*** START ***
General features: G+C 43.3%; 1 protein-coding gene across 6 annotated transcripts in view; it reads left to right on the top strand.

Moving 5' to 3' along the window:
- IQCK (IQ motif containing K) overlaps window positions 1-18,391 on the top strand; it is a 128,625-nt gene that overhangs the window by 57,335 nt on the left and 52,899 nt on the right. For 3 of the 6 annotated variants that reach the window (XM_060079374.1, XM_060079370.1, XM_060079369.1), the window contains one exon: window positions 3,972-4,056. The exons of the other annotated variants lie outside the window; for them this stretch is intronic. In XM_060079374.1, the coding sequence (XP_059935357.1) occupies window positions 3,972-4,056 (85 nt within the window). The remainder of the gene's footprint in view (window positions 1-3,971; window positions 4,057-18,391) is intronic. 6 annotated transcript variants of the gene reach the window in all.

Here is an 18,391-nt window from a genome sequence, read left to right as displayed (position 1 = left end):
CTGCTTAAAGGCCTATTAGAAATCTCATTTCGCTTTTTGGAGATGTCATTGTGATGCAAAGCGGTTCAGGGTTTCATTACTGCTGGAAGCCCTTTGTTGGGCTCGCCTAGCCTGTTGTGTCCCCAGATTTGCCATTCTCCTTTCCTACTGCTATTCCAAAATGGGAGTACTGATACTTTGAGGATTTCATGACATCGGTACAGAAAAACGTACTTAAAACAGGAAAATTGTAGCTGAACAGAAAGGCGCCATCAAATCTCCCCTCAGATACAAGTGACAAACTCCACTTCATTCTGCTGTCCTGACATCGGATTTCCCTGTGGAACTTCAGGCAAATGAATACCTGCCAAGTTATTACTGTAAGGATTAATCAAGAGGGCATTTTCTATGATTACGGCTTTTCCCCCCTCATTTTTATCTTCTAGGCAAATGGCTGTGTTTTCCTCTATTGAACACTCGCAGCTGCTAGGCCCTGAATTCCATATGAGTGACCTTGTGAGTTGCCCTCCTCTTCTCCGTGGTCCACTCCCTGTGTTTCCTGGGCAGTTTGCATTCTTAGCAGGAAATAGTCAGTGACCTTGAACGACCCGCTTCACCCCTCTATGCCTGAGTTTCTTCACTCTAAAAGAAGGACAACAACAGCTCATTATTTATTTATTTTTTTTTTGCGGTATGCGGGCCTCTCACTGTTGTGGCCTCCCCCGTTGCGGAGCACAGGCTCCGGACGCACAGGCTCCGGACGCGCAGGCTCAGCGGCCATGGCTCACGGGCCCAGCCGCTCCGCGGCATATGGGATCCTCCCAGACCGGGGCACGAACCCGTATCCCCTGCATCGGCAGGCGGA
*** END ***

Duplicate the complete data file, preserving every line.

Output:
General features: G+C 43.3%; 1 protein-coding gene across 6 annotated transcripts in view; it reads left to right on the top strand.

Moving 5' to 3' along the window:
- IQCK (IQ motif containing K) overlaps window positions 1-18,391 on the top strand; it is a 128,625-nt gene that overhangs the window by 57,335 nt on the left and 52,899 nt on the right. For 3 of the 6 annotated variants that reach the window (XM_060079374.1, XM_060079370.1, XM_060079369.1), the window contains one exon: window positions 3,972-4,056. The exons of the other annotated variants lie outside the window; for them this stretch is intronic. In XM_060079374.1, the coding sequence (XP_059935357.1) occupies window positions 3,972-4,056 (85 nt within the window). The remainder of the gene's footprint in view (window positions 1-3,971; window positions 4,057-18,391) is intronic. 6 annotated transcript variants of the gene reach the window in all.

Here is an 18,391-nt window from a genome sequence, read left to right as displayed (position 1 = left end):
CTGCTTAAAGGCCTATTAGAAATCTCATTTCGCTTTTTGGAGATGTCATTGTGATGCAAAGCGGTTCAGGGTTTCATTACTGCTGGAAGCCCTTTGTTGGGCTCGCCTAGCCTGTTGTGTCCCCAGATTTGCCATTCTCCTTTCCTACTGCTATTCCAAAATGGGAGTACTGATACTTTGAGGATTTCATGACATCGGTACAGAAAAACGTACTTAAAACAGGAAAATTGTAGCTGAACAGAAAGGCGCCATCAAATCTCCCCTCAGATACAAGTGACAAACTCCACTTCATTCTGCTGTCCTGACATCGGATTTCCCTGTGGAACTTCAGGCAAATGAATACCTGCCAAGTTATTACTGTAAGGATTAATCAAGAGGGCATTTTCTATGATTACGGCTTTTCCCCCCTCATTTTTATCTTCTAGGCAAATGGCTGTGTTTTCCTCTATTGAACACTCGCAGCTGCTAGGCCCTGAATTCCATATGAGTGACCTTGTGAGTTGCCCTCCTCTTCTCCGTGGTCCACTCCCTGTGTTTCCTGGGCAGTTTGCATTCTTAGCAGGAAATAGTCAGTGACCTTGAACGACCCGCTTCACCCCTCTATGCCTGAGTTTCTTCACTCTAAAAGAAGGACAACAACAGCTCATTATTTATTTATTTTTTTTTTGCGGTATGCGGGCCTCTCACTGTTGTGGCCTCCCCCGTTGCGGAGCACAGGCTCCGGACGCACAGGCTCCGGACGCGCAGGCTCAGCGGCCATGGCTCACGGGCCCAGCCGCTCCGCGGCATATGGGATCCTCCCAGACCGGGGCACGAACCCGTATCCCCTGCATCGGCAGGCGGA